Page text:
Ever since the Covid-19 pandemic began, life has changed a lot for the majority of people on this planet. Many have lost their jobs, many are forced to work even more, and many more wonder when life will return to normal. Whether or not life will end up truly being “normal” after all this is a question no one can really answer. Although many say that there will be “new normals" to replace the old traditions of shaking hands or hugs. Families, friends, loved ones, and all sorts of people have been separated by something that’s so small we can’t see it with our own eyes and so simple that it can’t even really be considered alive. My own life has changed a large variety of ways that I never thought would happen.
For one, I’m stuck at home the whole day with my family. I no longer wake up at 6 am to get ready to go to school, or schedule plans with my friends to go places on the weekends. During the week I sit at my desk most of the day doing my schoolwork, and on the weekends I try to distract myself with video games or something productive. Being stuck with my family all the time has been different, but the occasional arguments here and there are still mostly the same. My parents both work from home now, and my older sister works on her own schoolwork upstairs while watching the new puppy. One thing that helps is that I have my own workplace at my desk in my room downstairs, which makes it fairly easy to avoid my family when I do not want to be bothered. The new puppy has also been a great distraction, as well as a lot of work, for the whole family; most of my arguments with my sister are about who has to take the puppy outside next.
Another thing is that school has changed more than ever in so many different ways. School starts much later at 10 am rather than at 7:55 am, which is nice because I finally get to sleep in more than I normally do. Classes are now split into A days and B days, with half the classes on each day, and each class is an hour long instead of 45 minutes. Classes also end at 3 pm on A days and 2 pm on B days, when school originally ended at 2:30 pm. One would think that the workload is a lot lighter than it was before, and in some ways and for some classes it is, but a lot of the time it feels like we’re given more work. The work we are given now tends to take longer than it would than if we were in school, and pacing out assignments has been difficult not only for students but for teachers as well. While it may be less a lot of the time it still feels like more, as both the students and teachers are getting used to these new changes. But, slowly and surely I am getting used to online schooling, I have my papers organized in my desk, I try to keep my work area clean, and I try my best to get my schoolwork done on time so I’m not overwhelmed later on.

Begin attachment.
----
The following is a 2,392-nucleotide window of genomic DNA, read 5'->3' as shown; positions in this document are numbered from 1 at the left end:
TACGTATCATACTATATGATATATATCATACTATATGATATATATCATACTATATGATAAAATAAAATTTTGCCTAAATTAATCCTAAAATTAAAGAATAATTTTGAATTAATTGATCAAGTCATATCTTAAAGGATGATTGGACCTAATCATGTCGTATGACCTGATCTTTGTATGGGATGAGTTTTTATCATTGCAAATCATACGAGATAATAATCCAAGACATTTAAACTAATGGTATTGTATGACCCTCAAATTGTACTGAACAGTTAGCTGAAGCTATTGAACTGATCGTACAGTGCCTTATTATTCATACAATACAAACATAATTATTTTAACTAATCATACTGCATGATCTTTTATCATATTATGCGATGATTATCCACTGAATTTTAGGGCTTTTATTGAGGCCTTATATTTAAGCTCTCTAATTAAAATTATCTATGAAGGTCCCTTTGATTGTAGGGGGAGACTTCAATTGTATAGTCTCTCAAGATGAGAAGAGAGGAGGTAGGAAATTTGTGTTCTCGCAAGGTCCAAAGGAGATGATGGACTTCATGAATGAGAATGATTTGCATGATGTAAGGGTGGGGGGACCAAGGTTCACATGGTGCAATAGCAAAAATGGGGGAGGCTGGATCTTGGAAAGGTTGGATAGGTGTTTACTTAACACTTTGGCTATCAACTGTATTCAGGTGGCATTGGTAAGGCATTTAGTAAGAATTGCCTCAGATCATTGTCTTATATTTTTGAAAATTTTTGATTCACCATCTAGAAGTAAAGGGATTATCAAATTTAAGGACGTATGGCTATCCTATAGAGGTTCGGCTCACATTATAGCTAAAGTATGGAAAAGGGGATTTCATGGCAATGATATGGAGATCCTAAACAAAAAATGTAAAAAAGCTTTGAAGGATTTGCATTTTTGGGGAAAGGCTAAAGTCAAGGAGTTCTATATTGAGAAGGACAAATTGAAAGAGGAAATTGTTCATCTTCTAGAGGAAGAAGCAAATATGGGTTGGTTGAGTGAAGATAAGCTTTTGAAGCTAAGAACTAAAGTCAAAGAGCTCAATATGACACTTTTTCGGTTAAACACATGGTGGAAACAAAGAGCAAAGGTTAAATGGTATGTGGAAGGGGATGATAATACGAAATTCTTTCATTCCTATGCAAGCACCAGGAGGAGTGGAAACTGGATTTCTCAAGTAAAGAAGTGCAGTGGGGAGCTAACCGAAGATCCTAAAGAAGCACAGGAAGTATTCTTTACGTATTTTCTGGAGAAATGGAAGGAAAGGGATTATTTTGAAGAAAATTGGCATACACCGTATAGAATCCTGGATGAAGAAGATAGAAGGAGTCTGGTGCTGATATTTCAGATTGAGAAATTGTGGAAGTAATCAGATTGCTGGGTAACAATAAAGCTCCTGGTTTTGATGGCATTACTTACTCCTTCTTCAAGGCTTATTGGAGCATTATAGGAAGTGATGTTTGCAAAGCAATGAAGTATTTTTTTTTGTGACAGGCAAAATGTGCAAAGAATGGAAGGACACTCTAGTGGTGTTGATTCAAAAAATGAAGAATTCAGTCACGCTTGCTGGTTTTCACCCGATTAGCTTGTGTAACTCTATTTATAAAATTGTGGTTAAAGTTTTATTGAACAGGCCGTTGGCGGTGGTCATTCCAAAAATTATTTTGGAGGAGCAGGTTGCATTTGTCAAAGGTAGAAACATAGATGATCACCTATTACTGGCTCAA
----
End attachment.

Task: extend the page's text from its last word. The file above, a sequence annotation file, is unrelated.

Additionally, I haven’t seen any of my friends since before spring break, which was the third week of March for my school. So it’s been a while, over a month, since I’ve seen any of them in person. While it sucks that I can’t see my friends, I know that it’s for good reason that I can’t see them, I know it’s important for everyone to social distance whenever possible, and that it’ll be better for everyone if people don’t go out and see their friends. On the bright side I can still call, text, or video call just about all my friends, so I talk to my friends quite a lot, which really helps. I also know that eventually, I’ll be able to see them again and that this is not forever.
Lastly, to help out my community and everyone else I do my part by staying safe, staying at home, and social distancing whenever possible to avoid getting infected myself or to prevent others from getting infected. If the world is to get through this as fast as possible and avoid as many deaths and as many hospitalizations as possible, it’s going to take a lot of cooperation on everyone’s part. People with essential jobs, like doctors, nurses, grocery store workers, and more, are out there risking their lives to keep people safe, fed, and keep this country running. It is our duty as people to help them out as much as possible. We can do that by social distancing, washing our hands, cleaning surfaces regularly, wearing a face mask when you leave the house, covering your cough, and of course, staying at home whenever possible, to avoid infecting others or getting infected yourself. My family has also been buying food from local businesses and restaurants, while also being very careful about receiving the food and items in a safe way, to help keep them afloat during these troubling times.
However, despite all of these changes, there is hope. Hope that if we follow these safety guidelines, that if we’re careful, that if we help each other in times of need, and support the people doing their best to keep this country afloat, this will all be over soon. The faster this situation is fixed, the faster life can return to normal, even if there are a few changes in how things will be done. Everyone wants their normal lives back, to be able to freely see their friends, to get their jobs back, to be able to relax without worrying about a novel virus that we don’t know a ton about, and that will happen eventually and in due time. My own life and everyone else’s lives are always changing in some way, and with this going on life is changing faster than ever, but I know that accepting this change will be necessary to get past it.
Share your own story here. Sharing stories is a powerful way to connect with other people. Be part of the Teen Health & Wellness Personal Story Project—like Kira did above—and share your story about successfully dealing with or overcoming a challenge.